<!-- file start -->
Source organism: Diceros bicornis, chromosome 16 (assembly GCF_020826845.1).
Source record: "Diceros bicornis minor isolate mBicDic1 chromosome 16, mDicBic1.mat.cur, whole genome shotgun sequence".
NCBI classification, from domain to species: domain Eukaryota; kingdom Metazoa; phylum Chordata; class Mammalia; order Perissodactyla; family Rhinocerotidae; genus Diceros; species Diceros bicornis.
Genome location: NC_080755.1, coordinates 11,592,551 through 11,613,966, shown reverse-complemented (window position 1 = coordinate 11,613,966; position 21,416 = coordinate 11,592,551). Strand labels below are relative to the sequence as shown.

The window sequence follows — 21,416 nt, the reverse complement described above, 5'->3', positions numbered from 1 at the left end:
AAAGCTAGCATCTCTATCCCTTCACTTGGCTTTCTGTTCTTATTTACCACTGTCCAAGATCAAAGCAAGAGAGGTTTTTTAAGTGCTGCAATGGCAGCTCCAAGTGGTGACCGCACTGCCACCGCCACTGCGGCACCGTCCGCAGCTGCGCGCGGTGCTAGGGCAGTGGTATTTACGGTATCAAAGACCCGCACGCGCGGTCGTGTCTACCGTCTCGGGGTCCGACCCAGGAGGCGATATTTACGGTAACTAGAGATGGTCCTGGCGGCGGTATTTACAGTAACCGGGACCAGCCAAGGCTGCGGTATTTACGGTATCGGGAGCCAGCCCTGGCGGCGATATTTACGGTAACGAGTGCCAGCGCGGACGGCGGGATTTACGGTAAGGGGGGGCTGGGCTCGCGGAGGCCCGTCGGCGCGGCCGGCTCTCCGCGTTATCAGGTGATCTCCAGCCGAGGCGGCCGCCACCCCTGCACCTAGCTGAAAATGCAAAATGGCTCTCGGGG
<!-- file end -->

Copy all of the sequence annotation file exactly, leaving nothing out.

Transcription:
Source organism: Diceros bicornis, chromosome 16 (assembly GCF_020826845.1).
Source record: "Diceros bicornis minor isolate mBicDic1 chromosome 16, mDicBic1.mat.cur, whole genome shotgun sequence".
NCBI classification, from domain to species: domain Eukaryota; kingdom Metazoa; phylum Chordata; class Mammalia; order Perissodactyla; family Rhinocerotidae; genus Diceros; species Diceros bicornis.
Genome location: NC_080755.1, coordinates 11,592,551 through 11,613,966, shown reverse-complemented (window position 1 = coordinate 11,613,966; position 21,416 = coordinate 11,592,551). Strand labels below are relative to the sequence as shown.

The window sequence follows — 21,416 nt, the reverse complement described above, 5'->3', positions numbered from 1 at the left end:
AAAGCTAGCATCTCTATCCCTTCACTTGGCTTTCTGTTCTTATTTACCACTGTCCAAGATCAAAGCAAGAGAGGTTTTTTAAGTGCTGCAATGGCAGCTCCAAGTGGTGACCGCACTGCCACCGCCACTGCGGCACCGTCCGCAGCTGCGCGCGGTGCTAGGGCAGTGGTATTTACGGTATCAAAGACCCGCACGCGCGGTCGTGTCTACCGTCTCGGGGTCCGACCCAGGAGGCGATATTTACGGTAACTAGAGATGGTCCTGGCGGCGGTATTTACAGTAACCGGGACCAGCCAAGGCTGCGGTATTTACGGTATCGGGAGCCAGCCCTGGCGGCGATATTTACGGTAACGAGTGCCAGCGCGGACGGCGGGATTTACGGTAAGGGGGGGCTGGGCTCGCGGAGGCCCGTCGGCGCGGCCGGCTCTCCGCGTTATCAGGTGATCTCCAGCCGAGGCGGCCGCCACCCCTGCACCTAGCTGAAAATGCAAAATGGCTCTCGGGG